William Halimou (Will) is a 4th year undergraduate student at Oberlin College, Oberlin, Ohio, USA. He is a neuroscience major with a strong interest in music composition and ASMR.
For his Sensory Neuroscience Senior Seminar course he decided to write a review paper about music-induced chills, and he also included ASMR in his paper.
Will shared his paper with me and I found it very well researched and written. His depth of knowledge on music-induced chills and interest in ASMR made him a terrific resource for comparing these two phenomena.
Lee Scott fulfills three roles at Bath Spa University in the UK as an educator, digital technologist and graduate student.
He is a creative researcher in digital media, the subject leader of Creative Computing, and a Ph.D. candidate in interactive experiences for web and mobile devices in the School of Humanities and Cultural Industries.
Lee also has a deep interest in opera. And this is not your grandmother’s opera – this is “new opera”.
New opera is technically-mastered, digitally-optimized, emotionally-charged, story-driven, and carefully coded for internet delivery, smart device consumption, and headphone immersion.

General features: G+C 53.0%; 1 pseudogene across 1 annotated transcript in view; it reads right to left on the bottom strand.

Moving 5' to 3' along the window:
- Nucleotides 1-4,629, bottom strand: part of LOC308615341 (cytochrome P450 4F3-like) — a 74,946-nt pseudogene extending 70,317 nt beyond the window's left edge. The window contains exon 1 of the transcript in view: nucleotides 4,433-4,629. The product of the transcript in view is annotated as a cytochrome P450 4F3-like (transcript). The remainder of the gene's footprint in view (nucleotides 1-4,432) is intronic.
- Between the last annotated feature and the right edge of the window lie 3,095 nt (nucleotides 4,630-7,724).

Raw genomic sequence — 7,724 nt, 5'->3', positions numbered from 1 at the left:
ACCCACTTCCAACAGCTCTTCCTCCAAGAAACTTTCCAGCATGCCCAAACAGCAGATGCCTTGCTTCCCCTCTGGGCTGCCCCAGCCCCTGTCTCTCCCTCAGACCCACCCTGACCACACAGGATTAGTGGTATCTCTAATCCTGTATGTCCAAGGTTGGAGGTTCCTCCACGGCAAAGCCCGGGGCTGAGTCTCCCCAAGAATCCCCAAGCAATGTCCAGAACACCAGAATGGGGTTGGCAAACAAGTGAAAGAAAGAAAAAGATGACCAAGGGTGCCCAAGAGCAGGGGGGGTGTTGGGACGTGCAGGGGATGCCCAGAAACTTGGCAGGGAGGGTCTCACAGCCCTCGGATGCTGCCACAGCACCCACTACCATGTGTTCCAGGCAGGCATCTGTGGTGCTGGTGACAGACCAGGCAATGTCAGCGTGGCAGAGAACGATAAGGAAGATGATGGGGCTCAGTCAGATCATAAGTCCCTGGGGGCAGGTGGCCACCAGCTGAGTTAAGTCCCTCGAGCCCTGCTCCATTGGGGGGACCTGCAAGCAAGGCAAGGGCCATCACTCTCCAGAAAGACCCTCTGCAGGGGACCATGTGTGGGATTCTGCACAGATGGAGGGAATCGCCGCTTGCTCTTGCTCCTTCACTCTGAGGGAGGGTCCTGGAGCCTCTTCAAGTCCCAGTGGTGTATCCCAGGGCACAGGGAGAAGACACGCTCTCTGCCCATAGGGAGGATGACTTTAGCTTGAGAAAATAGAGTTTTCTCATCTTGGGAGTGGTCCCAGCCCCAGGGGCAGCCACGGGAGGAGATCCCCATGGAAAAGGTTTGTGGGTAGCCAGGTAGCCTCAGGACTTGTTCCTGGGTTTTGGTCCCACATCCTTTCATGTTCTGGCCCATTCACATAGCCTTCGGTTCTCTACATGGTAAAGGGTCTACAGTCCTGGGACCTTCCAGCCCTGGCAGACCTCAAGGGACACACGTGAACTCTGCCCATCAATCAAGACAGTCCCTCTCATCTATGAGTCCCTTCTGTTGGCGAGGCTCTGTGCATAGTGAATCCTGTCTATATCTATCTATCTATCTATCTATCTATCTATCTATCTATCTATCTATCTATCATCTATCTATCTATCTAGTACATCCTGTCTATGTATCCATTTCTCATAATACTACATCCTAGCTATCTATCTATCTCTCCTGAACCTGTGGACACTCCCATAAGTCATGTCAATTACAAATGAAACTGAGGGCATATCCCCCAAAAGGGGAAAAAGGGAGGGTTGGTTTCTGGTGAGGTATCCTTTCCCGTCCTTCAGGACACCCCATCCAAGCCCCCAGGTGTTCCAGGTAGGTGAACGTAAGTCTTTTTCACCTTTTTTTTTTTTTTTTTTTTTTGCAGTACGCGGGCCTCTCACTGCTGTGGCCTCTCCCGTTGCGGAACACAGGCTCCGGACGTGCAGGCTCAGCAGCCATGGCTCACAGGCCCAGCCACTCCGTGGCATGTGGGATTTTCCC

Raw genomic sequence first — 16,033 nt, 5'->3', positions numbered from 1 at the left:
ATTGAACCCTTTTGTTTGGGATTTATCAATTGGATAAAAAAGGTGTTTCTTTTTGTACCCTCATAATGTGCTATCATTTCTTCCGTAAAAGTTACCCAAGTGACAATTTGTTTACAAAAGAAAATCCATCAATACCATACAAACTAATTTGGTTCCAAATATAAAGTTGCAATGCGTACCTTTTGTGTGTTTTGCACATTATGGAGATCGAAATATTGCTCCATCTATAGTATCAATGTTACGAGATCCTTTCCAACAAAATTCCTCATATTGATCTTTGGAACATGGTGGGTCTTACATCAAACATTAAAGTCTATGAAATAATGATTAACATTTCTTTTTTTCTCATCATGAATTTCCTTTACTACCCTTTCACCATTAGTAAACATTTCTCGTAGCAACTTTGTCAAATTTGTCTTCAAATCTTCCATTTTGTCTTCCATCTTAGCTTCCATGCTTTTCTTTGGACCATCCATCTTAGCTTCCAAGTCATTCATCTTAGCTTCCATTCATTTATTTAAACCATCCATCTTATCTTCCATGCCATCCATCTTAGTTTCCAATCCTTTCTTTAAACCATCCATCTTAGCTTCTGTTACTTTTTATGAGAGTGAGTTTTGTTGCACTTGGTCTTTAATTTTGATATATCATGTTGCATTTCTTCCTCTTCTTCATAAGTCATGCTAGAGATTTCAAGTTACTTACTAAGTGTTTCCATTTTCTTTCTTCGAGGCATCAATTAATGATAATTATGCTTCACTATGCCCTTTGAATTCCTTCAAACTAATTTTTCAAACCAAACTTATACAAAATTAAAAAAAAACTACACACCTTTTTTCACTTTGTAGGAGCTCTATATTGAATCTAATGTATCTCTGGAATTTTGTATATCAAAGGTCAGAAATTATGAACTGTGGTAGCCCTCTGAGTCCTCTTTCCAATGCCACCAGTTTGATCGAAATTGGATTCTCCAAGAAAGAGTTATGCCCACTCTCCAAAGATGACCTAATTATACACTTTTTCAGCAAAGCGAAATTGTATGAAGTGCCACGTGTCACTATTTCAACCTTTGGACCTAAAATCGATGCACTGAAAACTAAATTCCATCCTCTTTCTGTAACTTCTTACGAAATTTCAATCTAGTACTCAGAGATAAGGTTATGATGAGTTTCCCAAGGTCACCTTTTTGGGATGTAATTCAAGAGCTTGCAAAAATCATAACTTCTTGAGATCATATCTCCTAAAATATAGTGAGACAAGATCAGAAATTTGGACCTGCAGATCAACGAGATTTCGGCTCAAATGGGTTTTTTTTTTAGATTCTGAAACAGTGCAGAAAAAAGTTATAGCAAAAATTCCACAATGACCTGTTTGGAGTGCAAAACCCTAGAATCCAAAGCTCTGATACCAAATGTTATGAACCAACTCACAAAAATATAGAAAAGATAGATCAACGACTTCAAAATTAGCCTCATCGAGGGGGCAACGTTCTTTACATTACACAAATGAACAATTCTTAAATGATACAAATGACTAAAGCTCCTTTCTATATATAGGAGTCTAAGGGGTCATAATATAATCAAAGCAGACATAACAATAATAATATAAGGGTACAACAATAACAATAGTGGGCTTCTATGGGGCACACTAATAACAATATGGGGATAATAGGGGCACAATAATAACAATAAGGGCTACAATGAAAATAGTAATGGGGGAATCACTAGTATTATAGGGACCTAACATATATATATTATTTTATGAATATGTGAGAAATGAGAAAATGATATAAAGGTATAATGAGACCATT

New opera may remind you of another type of sensorial and emotional experience, and Lee would agree.
Lee’s other deep interest is ASMR, and so he collaborated with the ASMR artist adreambeam to produce the digital-based web opera, “The Village.”
Another advantage of delivering and experiencing opera through electronic media is that Lee was able to research and analyze viewer behaviors associated with the ASMR aspects of his digital opera.
In my interview with Lee he shares how the collaboration with the ASMR artist adreambeam developed, the relationship between ASMR and opera, his insights on frisson vs ASMR, his development of an ASMR and opera-themed game, research data from his web opera, and more.